The Courier News from Blytheville, Arkansas on November 30, 1950 · Page 13
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The Courier News from Blytheville, Arkansas · Page 13

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Blytheville, Arkansas
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Thursday, November 30, 1950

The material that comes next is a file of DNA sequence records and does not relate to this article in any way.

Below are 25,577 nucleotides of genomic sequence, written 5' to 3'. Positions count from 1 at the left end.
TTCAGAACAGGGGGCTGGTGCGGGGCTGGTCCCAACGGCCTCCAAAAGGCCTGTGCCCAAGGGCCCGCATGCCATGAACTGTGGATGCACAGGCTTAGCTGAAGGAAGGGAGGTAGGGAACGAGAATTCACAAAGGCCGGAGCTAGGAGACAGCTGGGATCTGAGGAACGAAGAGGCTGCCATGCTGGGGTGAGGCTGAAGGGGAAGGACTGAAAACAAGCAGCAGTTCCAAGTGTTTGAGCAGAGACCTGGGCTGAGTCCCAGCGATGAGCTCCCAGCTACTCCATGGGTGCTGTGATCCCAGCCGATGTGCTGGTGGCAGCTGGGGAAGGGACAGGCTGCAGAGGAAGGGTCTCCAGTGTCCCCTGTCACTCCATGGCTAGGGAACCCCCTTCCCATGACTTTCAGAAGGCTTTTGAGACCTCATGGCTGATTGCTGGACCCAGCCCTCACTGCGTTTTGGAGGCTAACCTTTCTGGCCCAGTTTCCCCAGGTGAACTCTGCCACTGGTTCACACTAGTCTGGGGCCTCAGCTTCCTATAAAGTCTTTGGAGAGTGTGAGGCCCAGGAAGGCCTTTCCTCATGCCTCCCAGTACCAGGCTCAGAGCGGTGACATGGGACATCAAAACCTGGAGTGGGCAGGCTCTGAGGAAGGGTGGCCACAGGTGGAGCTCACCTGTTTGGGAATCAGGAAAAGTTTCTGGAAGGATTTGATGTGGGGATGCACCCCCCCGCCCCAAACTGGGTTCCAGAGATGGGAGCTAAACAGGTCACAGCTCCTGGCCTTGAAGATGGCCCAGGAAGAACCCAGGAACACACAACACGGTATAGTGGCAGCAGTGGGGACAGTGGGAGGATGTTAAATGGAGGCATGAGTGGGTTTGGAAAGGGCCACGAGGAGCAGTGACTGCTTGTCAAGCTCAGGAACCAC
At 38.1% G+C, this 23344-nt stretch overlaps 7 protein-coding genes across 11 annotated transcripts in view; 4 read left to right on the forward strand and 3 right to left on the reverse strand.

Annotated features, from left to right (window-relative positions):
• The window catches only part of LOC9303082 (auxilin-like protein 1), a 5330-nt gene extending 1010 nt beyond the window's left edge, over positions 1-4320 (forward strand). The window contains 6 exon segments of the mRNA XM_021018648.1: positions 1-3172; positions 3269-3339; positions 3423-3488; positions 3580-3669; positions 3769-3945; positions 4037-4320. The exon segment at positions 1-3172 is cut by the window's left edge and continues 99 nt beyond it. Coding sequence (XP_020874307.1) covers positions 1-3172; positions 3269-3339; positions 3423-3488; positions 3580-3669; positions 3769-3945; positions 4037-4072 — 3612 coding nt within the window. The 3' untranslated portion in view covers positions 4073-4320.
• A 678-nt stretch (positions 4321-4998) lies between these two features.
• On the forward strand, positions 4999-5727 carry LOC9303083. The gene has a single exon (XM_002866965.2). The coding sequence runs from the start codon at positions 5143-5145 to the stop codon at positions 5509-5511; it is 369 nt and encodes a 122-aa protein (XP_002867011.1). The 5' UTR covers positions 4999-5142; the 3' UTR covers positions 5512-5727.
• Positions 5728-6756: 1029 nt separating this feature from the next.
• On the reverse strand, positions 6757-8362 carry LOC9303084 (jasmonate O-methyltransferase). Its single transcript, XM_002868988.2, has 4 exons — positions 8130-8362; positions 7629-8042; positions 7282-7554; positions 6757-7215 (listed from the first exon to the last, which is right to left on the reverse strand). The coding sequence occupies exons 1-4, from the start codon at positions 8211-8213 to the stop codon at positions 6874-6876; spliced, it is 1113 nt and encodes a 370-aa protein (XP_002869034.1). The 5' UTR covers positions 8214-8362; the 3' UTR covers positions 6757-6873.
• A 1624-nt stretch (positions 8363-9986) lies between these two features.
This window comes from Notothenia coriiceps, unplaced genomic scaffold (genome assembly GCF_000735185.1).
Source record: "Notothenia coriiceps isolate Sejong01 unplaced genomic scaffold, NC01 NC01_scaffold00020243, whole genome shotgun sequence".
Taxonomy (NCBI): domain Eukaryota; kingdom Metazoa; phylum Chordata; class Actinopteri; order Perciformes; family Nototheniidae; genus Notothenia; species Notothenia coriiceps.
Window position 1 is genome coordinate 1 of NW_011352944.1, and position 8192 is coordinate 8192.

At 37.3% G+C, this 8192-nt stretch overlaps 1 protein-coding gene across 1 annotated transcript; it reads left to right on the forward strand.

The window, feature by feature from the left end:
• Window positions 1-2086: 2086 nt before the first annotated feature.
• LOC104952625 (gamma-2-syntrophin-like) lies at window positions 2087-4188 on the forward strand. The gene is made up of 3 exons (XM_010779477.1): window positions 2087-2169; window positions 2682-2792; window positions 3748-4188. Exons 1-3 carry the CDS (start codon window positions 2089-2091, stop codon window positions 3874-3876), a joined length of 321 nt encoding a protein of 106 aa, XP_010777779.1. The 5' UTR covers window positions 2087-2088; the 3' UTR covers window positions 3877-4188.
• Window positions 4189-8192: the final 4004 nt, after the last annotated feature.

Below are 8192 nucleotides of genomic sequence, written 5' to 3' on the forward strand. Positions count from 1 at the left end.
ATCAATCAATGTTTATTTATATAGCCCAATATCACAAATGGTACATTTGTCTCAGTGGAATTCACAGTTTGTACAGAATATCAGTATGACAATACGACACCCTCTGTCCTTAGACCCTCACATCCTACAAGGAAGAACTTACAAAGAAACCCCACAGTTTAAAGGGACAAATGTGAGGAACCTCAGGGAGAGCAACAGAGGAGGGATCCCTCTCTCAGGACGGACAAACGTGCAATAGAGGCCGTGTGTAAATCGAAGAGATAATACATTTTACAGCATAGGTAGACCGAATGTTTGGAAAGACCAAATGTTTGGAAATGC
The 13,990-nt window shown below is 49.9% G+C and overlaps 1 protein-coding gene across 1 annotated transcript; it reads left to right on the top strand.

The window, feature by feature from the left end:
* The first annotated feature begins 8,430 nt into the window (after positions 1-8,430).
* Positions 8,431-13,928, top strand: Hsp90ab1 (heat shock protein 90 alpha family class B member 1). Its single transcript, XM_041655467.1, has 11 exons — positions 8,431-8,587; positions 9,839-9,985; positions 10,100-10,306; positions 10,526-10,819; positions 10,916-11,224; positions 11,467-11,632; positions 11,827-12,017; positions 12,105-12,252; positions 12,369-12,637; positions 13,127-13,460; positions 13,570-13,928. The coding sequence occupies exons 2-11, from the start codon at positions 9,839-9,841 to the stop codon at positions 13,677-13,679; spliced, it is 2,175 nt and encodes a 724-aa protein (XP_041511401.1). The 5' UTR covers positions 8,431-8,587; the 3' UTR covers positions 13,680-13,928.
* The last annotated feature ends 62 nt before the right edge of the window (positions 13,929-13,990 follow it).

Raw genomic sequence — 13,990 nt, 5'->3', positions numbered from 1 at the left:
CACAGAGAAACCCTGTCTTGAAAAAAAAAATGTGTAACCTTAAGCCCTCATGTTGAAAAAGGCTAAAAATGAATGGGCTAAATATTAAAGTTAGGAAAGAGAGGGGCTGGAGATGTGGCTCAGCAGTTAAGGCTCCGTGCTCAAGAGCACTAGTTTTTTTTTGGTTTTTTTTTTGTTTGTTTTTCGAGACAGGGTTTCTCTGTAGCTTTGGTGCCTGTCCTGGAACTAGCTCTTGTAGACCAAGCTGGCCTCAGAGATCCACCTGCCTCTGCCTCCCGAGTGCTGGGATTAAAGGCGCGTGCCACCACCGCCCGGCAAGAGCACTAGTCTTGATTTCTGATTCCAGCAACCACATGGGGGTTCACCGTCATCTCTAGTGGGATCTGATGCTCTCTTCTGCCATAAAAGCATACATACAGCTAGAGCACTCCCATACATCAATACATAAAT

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THURSDAY, KOVBMBER 80, •LTIHEVTLLX, (ARK.) COURIER NTWB PAGE THIRTEEN Nutrition Expert May Be Added to Health Unit Here Officials of Statt Agency H«r« to Check Advisability of Act A nutrition consultant may be tdded to the staff of the Mississipp flinty Health Unit at Blythevllle ip'the near future, Mrs. An nab* Fill, county health nurse, announced this morning. Mrs. Barbara McDonald, stat senior nutrition consultant, ani Mrs. Christina Spears, nutritloi consultant, both with the Stat Health Department at Little Rock were In Blytheville this week to dis cuss the advisability of such an ap polntmeut. • Mississippi County's large amoun of nutrition cases has brought I the attention of the State Depart ment the need for personnel her to handle such cases. Mrs. McDonald and Mrs. Spears discussed the -situation with Mrs. Fill and Mrs. Freeman . Robinson, and returned to Little Rock to report their findings. If the State Health Scparlment Approval of Rent Control Extension Seems Certain WASHINGTON, Nov. SO. W)-A wo-month extension of federal rent ontrols beyond Dec. 31, headed today for Senate debate with pr« dictions it will be approved speedily. The extension legislation cleared the Senate Banking Committee ate yesterJay by a 10-2 vote. Chairman Maybank (D-SC) later predicted to reporters It would clear he Senate by a wide margin, adding: I im convinced that this is necessary so we can keep faith with the men who are fighting In Korea and their families." Statehood Foes Claim Advantage Southerners Hovt Hopes of Sidetracking Issue for Rent Bill Christmas Seal Sale Poster Contest Gets Under Way Here Steelworkers 4cceot76-Cent Hourly Raise PITTSBURGH. Nov. M. lift — The CIO United Steetworkeri today accepted an aTerare 16-rent an hour tvace Increase for lift 105000 emnloyes ot United State* Steel Corporation. PITTSBURGH. Nov. 30. (ift—The nollcy makers oJ Philip Murray's __ CIO United SUelworkers met'to- Ihlnks "it 7easlble to place'a nutri-' : day to decide if they'll accept a re- tion consultant here the appoint-1 ported IG-cent average hourly wage WASHINGTON, Nov. 30. Wi — Dixie Democrats claimed a tactical advantage today In their fight to block twin administration bills to grant statehood to Alaska arid Hawaii. They greeted with delight the Senate Banking Committee's swift approval of a bill proposing extension of rent controls. One Southern strategist who' didn't want to be named told a reporter his group hopes now to sidetrack the statehood Issue for debale on rent controls. Tlie hope of the bills' opponents Is that the statehood fight ullimately will set lost In the shuffle. Administration leaders fighting for the statehood bills conceded lhat the southerners may have gained some advantage through quick committee approval of Ihe rent bill, but said Ihey are far from bealen yet. They are fighting now lo have the statehood Issue placed on the Senate calendar ahead of all other pending legislation, and hope to get a vote on that motion by tomorrow. ment will probably BO to Mrs. Robinson who has voluntarily been serving the Unit here In that capacity on a part-time' busis. Diphtheria cases toot a short drop in the county during November Mrs. Pill stated this morning. A case reported in Rosa yesterday brought the monthly total to three. Last month, seven cases were reported to the Unit, more thnn a third of the 20 cases that have been reported nil year and a monthly high for 1950. Mrs. Fill also announced that the annual meeting of the Arkansas afcic Health Association will be hW in Robinson Auditorium In Little Rock. Dec. 1 and B- The meeting Is for all litate health employes In boost from United States Steel Corporation—the leader of the Industry. Big steel didn't say how- much It is willing to pay the 155.000 steel workers on its payroll. But sources close to both sides placed the figure at 1C cents, including fringe benefits. The men who make steel now average SI,12 an hour throughout the country. • ATOM BOMB Continued from Page 1 now la uncertain and that American forces may suffer reverses -they have before. Arkansas. Staff members, at both the Osceola and B.ylhevillc units plan to attend. The Osceala staff added a new , of the. United Nations have no in- member this month when F. Roland ', teniion oJ abandoning their mission "But," he emphasized, "the forces Anders was appointed venereal disease investigator for South Mississippi County. Carroll Waives Hearing in Bank Robbery Alvle Leonard Carroll,-23. of Detroit.,, waived preliminary hearing on,.charges of armed robbery and kidnapping before Magistrate Sam Cor belt in carutViersville tV>ii mornine and was ordered held to await Circuit Court action.'- ~~ | Bond on the kidnapping charge « s set at $10.000. In Missouri, arm- robbery Is not bondiible. according to Deputy Sheriff Jack Kelley of Caruthersville. Carroll is cnargea with robbing the. p.'rmcrs Bank of Braggadocio, Mo., of $1.709 and kidnapping pem- iscot County Judge E. C. Specr, president of the bank, Nov. 25. He was captured some 12 minutes later by members of the sheriff's force in Caruthersville. Carroll is scheduled for trial in the November term of circuit court. Negro Deaths Rites Are Conducted For Mirland Burton Services for Mirland Burton, 13- months-old son of Theo and Etta Mae Burton of Blytheville, were qonductcd at 2 p.m. today at Home Funeral Home Chapel by Hev. w: M Mitchell. * The child riled Tuesday at the .parents' home In the Hollipeter A/5l!Ion. Burial will be ill Mt. Ziol Cetfttery. In addition to the parents, sur- in Korea." The President, during the question and answer period. Jumped on Republican Senators Wherry Bricker, and McCarthy for accusing Secretary of State Acheson ol trying' to oust General MacArthur a* TIN commander in Korea. He said there is not (| one word truth in the charge and added MacArthur has dorie a good }6b. Showing considerable anger, Mr. Truman said he a going to bust loose one ot these, days on what he called all this foolishness involved in attacking government officials. Truman Defends MacArthur As>ed about, criticism of General MacArthur In the European press, Ihe President said this' has been true also In the American press. Half smiling, he said these critics are always with MacArlhur when things are going well, but against him when the situation reverses. Again, Mr. Truman .said MacArthur has done a good Job. A reporter noted that some of the criticism claimed that MacAr- :hur exceeded his authority In going beyond the 38th Parallel in Korea and in other ways. He did nothing of the kind; Mr. Truman came back. Asked about the offer of 33.000 Chinese Nationalist troops to fight In Korea, he said this offer had been refused in the hope that we would not be involved in another world war. This feeling" continues, he said. To a Question whether Japanese manpower would be used in Korea, he fell back on ?.n often used phrase—we will cr?.ss that bridge when we come to It. Silent on Home Controls Afked whether the new turn of events had made necessary a more general mobilization of the home front, including price controls, he said he would not answer that except to say, as he has before, that it is constantly being considered. In response to another question. Mr. Truman said he has been ready for a long time to name a supreme Churchill Talk To British Debate LONDON, NOV. 30. W>— Winston hurchlll—76 years old today—was slated to open this afternoon the grimmest debate In Britain's House of Commons since World War II The continuing discussion on foreign affairs—centered entirely on the Korean crisis—was expected to last more- than six hours before Prime Minister Attlee closes it. Attlee assumedly will reassure the tense house that, he believes.United Nations forces fighting Red aggression will win out In the end. Foreign Secretary Ernest Bevii told Commons yesterday that a final settlement would be round political lines." Replying for the conservatives, former Foreign Sec retary Anthony Eden complained that Bevin had told nothing o what was In the government's mini on Korea. Bevin said Britain Is ready to any talks with the United States France >.nd Russia which mlgh ease the currently perilous situa tlon. The annual Christmas Mai POS-+ [«r contest for elementary, Junior aiid senior hich school students In Blythevtlle opened today, Sponsored by th* Mlsiisiippi County Tuberculwls Awoclallon" the poster contett 'will end Dec. It and Jiidjinf of entries will be done • i ., L. w. lh * following IUI» f l|k» Tl day. Winning po«t- ers will be displayed In down- lown slore ' win dows, according to Miss Ruth Lee and Mrs. Ovules Grlgger, Jr., cochairmen of the contest. Mtinvihll r, \' was announced by the Tuberculosis A-ssocU .ion that contributions lo date in the 19SO Christmas se§ drive total »2,067.05. There are three divisions In the poster contests-elementary, Junio high school and senior high school Prizes of $2.50 will be offered In Uv first two divisions- and an awan of 13 will be given In the senio igli school division. The Idea behind Hie contesl, Mis ?e explained ,1s lo produce pos ers that will help sell the seal r eatness and Idea* will be rate bove artistic ability, she said, and he awards will go to poslers the udges believe "will make people •ant to buy Christmas seals." .Judges will be C. W. Sisler, Mrs. Mex Shelby and Miss Lee. Contest rules require that the n tram's name, grade and school .ppear on the back of the poster nd that a double-barred cross, ymbol of the seal drive, appear omewhere on the entry. Entries- must be submitted to the Association's office in the Court rfouse her* by Saturday noon, Dec. Jbituaries WAR Continued rrom Page 1 capital- of Pyongyang. When the Allies kicked off on th "end the war" offensive last Pr day they were arrayed along a 80-mile : front Inland from the Ye! low Sea. Overwhelmed by the Chines counter-assaults, the bulk of th Eighth Army has withdrawn to line running 17 miles along th south bank of the Chongchon wit another 25-mile front slantin southeast from the fiver to Sin chang. , The slanting section Is the rig! flank. In standing firm on th flank. In standing night. U.N. fore checked a wheeling Chinese movement aimed at cutting below the line of retreat and trapping the Eighth Army. FRANK R.ADAMS (TOUT I »«<. <k*r •*• eKMlTM *••»« t«WB Former Yarbro Resident Killed n Auto Wreck Services for Charles W. Holmes o Lakeland, Fl.i son of Mrs. A. D ' Fielder of Steele, Mo., who was cilled. In tn auto week near uis j liome Tuesday nigh I, are tentatively scheduled to be conducted at 'i p.m. Sunday at the Calvary Baptist Church In Blythevllle. Mrs. Fielder said she was notified that her son was knled when his car crashed Into a power line pole after missing a curve en route home from the wholesale meat plant where he was employed. He apparently fell asleep at the wheel, she said. He was 32. An unidentified motorist passing by also was killed when he attempt-! ed to help remove Mr. Holmes from the car and come In contact with a hi?h-voltagc power line. Formerly -. resident of Yarbro, Mr. Holmes also Is survived by his wife. Mrs. Elizabeth Ann Holmes: A daughter, Barbara Ann, three; two sons, Charles Holmes 'II, five. and Franklin Holmes, three weeks; his step-father, A. D. Fielder of Sleele: a sister, Mrs. Harry Mai\lz of Blythevllle; and two brothers. J. \V. Holmes of Torrance. Calif., and John F. Holmes of Steele. •••*•• !• W»«tWM7*«, •C MM4, U-nly K4aI**M (•• »•• 1*«— ••< *a- •wrll*»l «4r1 he'd r»vrr« rhp c«U mmirr • «Ht fmmrl. • • « xvni VJAHGIE LOU took her eyei o« •omewber* all the time. It's bring you luck." "How about you, soldier?" "MeT 1 don't need it. I got all the luck 1 can handle right now, ju«t beln 1 able to talk to you." "By rights you shouldn't." •Can you see me." She looked sidewise at him. "Ot course. You're about the biggest man I ever looked at. You ihouldn't stand where yon arc. If you were a driver once you know rule«.' PMA Information on the contest will be given prospective entrants at a meeting at 4 p.m. Monday at the Court House. Contributions to date includes $1,631.55 received in the personal solicitation phase of the drive and ;«5 50 obtained through mall sales. Supplementing these phases will • the talei of double-barred bangles In Blytheville schools Dec. » ind on downtown streets Dec. fl Sirs. James Terry is in charge of Lhe bangle sales set'for Dec. 9. Mrs. J. C. Droke, chairman ol the mail sales, said contributions are being received steadily and it is believed that trie Blytheille quota will be reached by Christmas, when the drive U scheduled to end. Mrs. J. W. Pollard, co-chairman of the personal solicitation phase said that places of business not contracted by Tolunteer workers will be placed on the mailing list. .. Dell is the first community to report, Mrs. R. B. Crawford, chairman there has reported. To date $120 has been collected there. Dou ble-barred bangles also will be sold in Dell Dec. 8. Livestock \vorking on every angle to prevent the spread of the Korean conflict. He emphasized, too. that the build up of American strength is aimed at preventing a general war. The best thins we can do. he said, is to increase our defenses so we tan talk with authority. NATIONAL STOCKYARDS, 111 Nov. 30. (AP)—(USDA1— Hogs 11. 500; active, 10 to 25 higher lhan Wednesday'! average; full upturi on weights over 240 Ibs and sows bulk good and choice 100-240 Ib 18.25-60; latter price mostly for 21 Ib sows; 110-180 Ibs 1850 to mostl 16.60; few lots 18.75; 240-300 Ibs lite-UK; 14O-ISO Ibs 17.0Q-U.25 few 110-130 Ibs 15.50-16.75; good an choice sows 400 Ibs down 16.50-17. 50; heavier sows 15.25-16.25; stag 12.00-14.50; boars 9.50-13.00 Cattle 2300; calves 1000; *om slaughter steer sales to feeder in teresls fully steady at 28.25 down one choice load high good, and to choice 974 Ib mixed yearlings 33.0C medium and good largely 28.00-31 00. (Continued Horn 0tz« 1) aid, was very light due to the fact lat the committee candidates were nopposed. Commltteemen elected were: Armorel—E. M. Regenold, E. I-*. 'ale, Jim Smothermon, J. 0. Ellis, r., and Ed Stewart. Blytheville — Wesley Slallings. lyod Ward, Fielder Perry. Charles irogdon, Leslie Moore and Ben bbott. Clear Luke — Chester Caldwcll. Charley Lutes, Vance Dixon, J. A- Haynes, James Middleton, H. C. Weathers and D. C. Eubanlts. Dell—M. J. Koehler, Rex War en, B. A.. Stacy,. Jchn Stevens, r., and John H. Brinn. Forty and Blght--^'. E. Hsgan. : L. Adklsson, Rex Hughes. Ben B. white' and George Cassldy. Half Moon—Claude Duncan. Jack arrljtan, rra Galries, H. C. Buck and R. C, Rlggs. Losi Cane—Charles Rose, r. O. wis, J. F. Harris, -T. A. Bour- p.nd and Raydo Veach. Manila—Jim David, Albert White, Crockett Wright, R. T. White. L. V- Waddell, R. C. Whitney and Howard Perkins. Pawheeh—W. O. Galycan, John Bearden, Dave Buck, C. E. Buck, J. D. Young and G. B. Galyeau. Leachvllle—V. S. Johnson, Bob Shipley, Jim Bridges, J, L. 'Swi- hearl, and O. J. Huetor. Whlsp -- Leroy Carter. Norman Bailey, W. P. Carter, Franklin i. Noe, Russ Crowell and T. G. Mllli- gan. Yajb.ro— Hildred Bunch, D. B. Abbott, W. M. Wyatt, Charles Langston, Richard Haynex and H. G. Malhews. ' Bowen—Malcom Greenvvny, Ross Caldwell, Jerry Prankum, w. K. Raspberry. Jim Jackson. Ihe roid and gazed In >h«er amazement al what she had in her hand. "I wonder how 1 ever happened to do thil!" "Look outl" warned Eddie. "You'll wrap thil piec« o< junk around a telegraph pole,** "Thanks, mister," said Margie Lou, resuming her driving. "I was surprised by thia thing I found under the panel there." "It's a lucky coin." All al once it occirrred to him lhal they were talking, jusl as If he were really there. "Gee, did you hear what I said?" "Sure. Why not?" Eddie couldn't explain why not He was dumfounded by Ihe suddenly bestowed gift of 'communication between himself and the object of his affections. "I gueas it's because you got thai lucky coin of mine iix your hand," Iv decided. "What do you mean, soldier your lucky coin? llow'd it here?" "Why I put it there. But lha was a long time ago when 1 use to drive this same bui before went Into the Army." Margie Lou laughed, a very nie laugh, too. "Thal'i a funny Ide bul I kind of believe you at lha Here, you can hav« U back." Eddie almost reached for K bu he remembered In time. "N thanks. I couldn't take it." Th was truer than she could know "You keep it. Wear it on yo •It'* all right In my case. I'm a ormer employe ol the company," ddie assured her, **l don'l think that's any rea- >n, and neither do you." Fxidi« chuckled. "All right, a setter one Is, then, because I've >*«n away a long time and you ave to be nice to us boys when « get home." "Are you on leave?" "Something like Hint." PHE buzzer rang tor a stop. • Margie Lou steered over to the Livb and put on the, brakes. She •asn'l any too good al it and *cldie lurched against her shoul- ,er. "Sorry," he said. "1'or what?" "I bumped into you." "No, you didn't." That settled that. She couldn't eel it when he touched her. While the passenger was getting off Margie Lou glanced at him. A puzzled expression clouded he 'ace. "Do you know, soldier, you ,ook like I've seen you before.'" He couldn't very well tell ho that they had been swimming to gether lhat very allernoon. "Vrob ably we met somewhere before went away or something." Margie Lou shook her head. " didn't meet many boys. I'd member. What do' all those rib bons on your cciat mean?" Eddie looked down at his clips He had never worn any campaig ribbons, you don't on »ctlv« service, hut. now there was a. very respectable collection of bars. Fo* a moment he admired them himself. "Those lell where I've been," ha explained. "I was in tha South Seas quite a while." Margie Lou started the bus. "Were you hurt?" she asked. "Uh-huh. That's why I'm bom* for a while." "You look as If you wet« getting well all right. Anyway you weren't killed. That's something." "Yeah, it's something else again. The ones ivho gel killed art lh* lucky ones in some ways." "That's a funny way to tattc. Why would you say a thing like that?" "Why — because — because R's hue, 1 guess. You sorl ol know where you're al after you're dftad. You don't wake up scared and wondering what next all Ihe lime. And you don't have to kiH anybody any more, cither." • • • • ARG1E LOU laughed a WMe. lalk as U you knew something about it. But you can't Nobody docs, unless they're dead themselves." "That's right." fxjclie laughed, too. "Nobody does, until then." Margie Lou still had the lucky oin in her hand. "Sure you don't ant this back, soldier?" "No, I wanl you lo wear It on ou somewhere, mebbe on a string round your neck like us G.l.'a do with our dog-tags." "I oughtn't to t.ike it. I don't now you really at all." "Bul you're goin' lo," Eddie in- isled eagerly. "Goo, I think ou're—you're—well, you're nice, rtaybe I could see you when 'ou're off duty, Margie Lou." "How did you know my name?** MAR- 011 ivl "You she nskecl, slarlled. "Why—I guess maybe lha slarlcr called you IhaL" "No, he didn'L" "Somebody did." Eddie hurried over that one. "My name's Eddie —Eddie Engstrom." "Oh. You're at the top al that list of service men in Uie buft station." "Yeah, Now that we've .been introduced, how about that date?'* (To Be Continued) Acheson Talk Heralds Greater Arms Program by Government W ASHINGTON, N 0V. 30. (#)— Secretary of Stale Acheson's declaration lhat the free world must "prepare, for the worst" heralds an Administration drive to ' speed an even greater arms program In both the U. S. nnd Western Europe. Officials said today that will be the government's 'nltta. response to the new global crisis created by Communist China's Intervention In the Korean conflict. The gravity of that crisis was pointed up by Achesou's wnrnlng the nation and Ihe world last night lhat ''no one can Kiinriuilce hat war will not come." Linked to this immediate danger. Acheson pictured the free world Nationalist Units 'Still Available' WASHINGTON, Nov. 30. WM—Thc 33,000 Chinese Nationalist troops Chiang Kai-shek once offered for combat duty In Korcn are still available to haid-|)resEcd United Nations forces. Truman Shocks British Driver Forfeits Bond Leroy Majors forfeited a J35.2S cash bond in Municipal Court this morning on a charge of driving while under the Influence of liquor. Yesterday, Lincy Lloyd was lined 160 and cost* on a similar-charge. vivors include four sisters. Mary R.. I commander for N=rlh Atlantic Louclla. Shirley and Liimic Burton. I'O'ces '" Western Liirope. bill that ; all ol Blytheville: and nine broth-! this country is still waiting on our Allies to get together. j Repeatedly, Mr. Truman cmphn-' sized that the United Stales crs. L B.. Leo. Theo. Henry. Willie, Mingo. Joseph. W. B. and Vernal Burton, also of Blytheville. I "Take the money, but don't shoot! \ con always get a loan from GfNERAL CONTRACT PURCHASE CORPORATION to tidt me overt" as being under dark threat of Soviet military power with great "capabilities for conquest and destruction. '! The Intention of free men. he said, Is to preserve their . instlu- lions by peaceful means but history has proved lhat "If we must, .we will fight for them." "We must hope and strive for the beat while we prepare for the worl," he declared. - LONDON, Nov. 30. (rt>)—Preslden Truman's statement lhat the com mander in the field can decld whether to use \he atomic against Chinese Communists shocked and astounded British govern ment officials today. le bomb 1 I. W. HARPER Tlie Gold Medal Whiskey Bottled in Bond Kentucky Bourbon .it's always u pleasure IM ficor • m-iu<(r HIAIDHT iou>;o>i ?-«\;;u • i. w. aunt OISIIUINC to., loimvutE, ty. Friday Night 9 till-? Admission 1.50 per couple Ted Fisher and Orchestra the Fly Inn You Reach Mote People Through the Want Ads Ads placed before 9 a.m. will appear same day. All classified advertising payable in advance. BLYTHEVILLE COURIER NEWS